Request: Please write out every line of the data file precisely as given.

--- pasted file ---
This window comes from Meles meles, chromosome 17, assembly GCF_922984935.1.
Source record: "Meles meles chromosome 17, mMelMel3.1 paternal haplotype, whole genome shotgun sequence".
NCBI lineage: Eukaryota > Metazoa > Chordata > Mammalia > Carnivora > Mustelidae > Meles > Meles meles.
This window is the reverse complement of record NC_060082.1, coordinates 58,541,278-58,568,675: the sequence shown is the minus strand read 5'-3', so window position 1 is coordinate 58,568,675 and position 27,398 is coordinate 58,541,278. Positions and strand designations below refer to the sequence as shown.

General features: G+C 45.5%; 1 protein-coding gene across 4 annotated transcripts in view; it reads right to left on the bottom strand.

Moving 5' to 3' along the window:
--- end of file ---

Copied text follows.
This window comes from Meles meles, chromosome 17, assembly GCF_922984935.1.
Source record: "Meles meles chromosome 17, mMelMel3.1 paternal haplotype, whole genome shotgun sequence".
NCBI lineage: Eukaryota > Metazoa > Chordata > Mammalia > Carnivora > Mustelidae > Meles > Meles meles.
This window is the reverse complement of record NC_060082.1, coordinates 58,541,278-58,568,675: the sequence shown is the minus strand read 5'-3', so window position 1 is coordinate 58,568,675 and position 27,398 is coordinate 58,541,278. Positions and strand designations below refer to the sequence as shown.

General features: G+C 45.5%; 1 protein-coding gene across 4 annotated transcripts in view; it reads right to left on the bottom strand.

Moving 5' to 3' along the window: